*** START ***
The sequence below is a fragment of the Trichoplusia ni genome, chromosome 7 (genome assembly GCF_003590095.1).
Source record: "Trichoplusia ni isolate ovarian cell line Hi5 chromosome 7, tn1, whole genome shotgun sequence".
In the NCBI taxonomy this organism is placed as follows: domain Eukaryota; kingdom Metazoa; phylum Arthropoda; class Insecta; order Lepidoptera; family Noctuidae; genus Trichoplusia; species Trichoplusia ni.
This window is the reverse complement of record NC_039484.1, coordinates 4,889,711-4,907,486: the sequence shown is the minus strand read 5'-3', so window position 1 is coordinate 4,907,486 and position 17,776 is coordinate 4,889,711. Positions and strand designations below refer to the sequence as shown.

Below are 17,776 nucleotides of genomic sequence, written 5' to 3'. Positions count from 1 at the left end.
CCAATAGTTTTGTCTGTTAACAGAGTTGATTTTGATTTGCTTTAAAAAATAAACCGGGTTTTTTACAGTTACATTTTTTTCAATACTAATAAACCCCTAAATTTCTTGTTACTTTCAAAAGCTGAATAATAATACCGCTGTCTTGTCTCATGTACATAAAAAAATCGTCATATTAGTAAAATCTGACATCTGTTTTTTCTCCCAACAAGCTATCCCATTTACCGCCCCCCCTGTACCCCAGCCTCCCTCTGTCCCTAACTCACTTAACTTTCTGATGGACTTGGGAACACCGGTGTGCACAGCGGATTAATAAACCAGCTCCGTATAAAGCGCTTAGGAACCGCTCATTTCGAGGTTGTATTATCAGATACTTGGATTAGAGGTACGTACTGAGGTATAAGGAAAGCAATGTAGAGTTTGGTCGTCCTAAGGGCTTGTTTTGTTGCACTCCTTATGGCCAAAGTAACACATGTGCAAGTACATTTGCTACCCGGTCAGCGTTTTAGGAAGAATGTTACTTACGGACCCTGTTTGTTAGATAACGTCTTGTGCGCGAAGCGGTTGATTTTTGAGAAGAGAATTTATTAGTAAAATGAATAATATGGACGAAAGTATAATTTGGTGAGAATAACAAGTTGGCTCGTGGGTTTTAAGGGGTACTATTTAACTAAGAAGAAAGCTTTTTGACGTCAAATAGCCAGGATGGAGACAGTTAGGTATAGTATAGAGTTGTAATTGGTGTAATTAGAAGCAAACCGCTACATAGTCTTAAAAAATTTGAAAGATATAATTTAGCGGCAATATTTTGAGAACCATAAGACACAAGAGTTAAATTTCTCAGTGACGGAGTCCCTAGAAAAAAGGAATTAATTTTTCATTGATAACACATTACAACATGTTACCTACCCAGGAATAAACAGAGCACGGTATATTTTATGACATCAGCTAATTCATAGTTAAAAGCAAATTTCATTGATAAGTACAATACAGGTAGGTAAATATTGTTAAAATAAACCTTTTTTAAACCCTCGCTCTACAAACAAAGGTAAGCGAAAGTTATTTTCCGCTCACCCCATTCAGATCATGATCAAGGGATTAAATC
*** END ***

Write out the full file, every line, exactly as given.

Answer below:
The sequence below is a fragment of the Trichoplusia ni genome, chromosome 7 (genome assembly GCF_003590095.1).
Source record: "Trichoplusia ni isolate ovarian cell line Hi5 chromosome 7, tn1, whole genome shotgun sequence".
In the NCBI taxonomy this organism is placed as follows: domain Eukaryota; kingdom Metazoa; phylum Arthropoda; class Insecta; order Lepidoptera; family Noctuidae; genus Trichoplusia; species Trichoplusia ni.
This window is the reverse complement of record NC_039484.1, coordinates 4,889,711-4,907,486: the sequence shown is the minus strand read 5'-3', so window position 1 is coordinate 4,907,486 and position 17,776 is coordinate 4,889,711. Positions and strand designations below refer to the sequence as shown.

Below are 17,776 nucleotides of genomic sequence, written 5' to 3'. Positions count from 1 at the left end.
CCAATAGTTTTGTCTGTTAACAGAGTTGATTTTGATTTGCTTTAAAAAATAAACCGGGTTTTTTACAGTTACATTTTTTTCAATACTAATAAACCCCTAAATTTCTTGTTACTTTCAAAAGCTGAATAATAATACCGCTGTCTTGTCTCATGTACATAAAAAAATCGTCATATTAGTAAAATCTGACATCTGTTTTTTCTCCCAACAAGCTATCCCATTTACCGCCCCCCCTGTACCCCAGCCTCCCTCTGTCCCTAACTCACTTAACTTTCTGATGGACTTGGGAACACCGGTGTGCACAGCGGATTAATAAACCAGCTCCGTATAAAGCGCTTAGGAACCGCTCATTTCGAGGTTGTATTATCAGATACTTGGATTAGAGGTACGTACTGAGGTATAAGGAAAGCAATGTAGAGTTTGGTCGTCCTAAGGGCTTGTTTTGTTGCACTCCTTATGGCCAAAGTAACACATGTGCAAGTACATTTGCTACCCGGTCAGCGTTTTAGGAAGAATGTTACTTACGGACCCTGTTTGTTAGATAACGTCTTGTGCGCGAAGCGGTTGATTTTTGAGAAGAGAATTTATTAGTAAAATGAATAATATGGACGAAAGTATAATTTGGTGAGAATAACAAGTTGGCTCGTGGGTTTTAAGGGGTACTATTTAACTAAGAAGAAAGCTTTTTGACGTCAAATAGCCAGGATGGAGACAGTTAGGTATAGTATAGAGTTGTAATTGGTGTAATTAGAAGCAAACCGCTACATAGTCTTAAAAAATTTGAAAGATATAATTTAGCGGCAATATTTTGAGAACCATAAGACACAAGAGTTAAATTTCTCAGTGACGGAGTCCCTAGAAAAAAGGAATTAATTTTTCATTGATAACACATTACAACATGTTACCTACCCAGGAATAAACAGAGCACGGTATATTTTATGACATCAGCTAATTCATAGTTAAAAGCAAATTTCATTGATAAGTACAATACAGGTAGGTAAATATTGTTAAAATAAACCTTTTTTAAACCCTCGCTCTACAAACAAAGGTAAGCGAAAGTTATTTTCCGCTCACCCCATTCAGATCATGATCAAGGGATTAAATC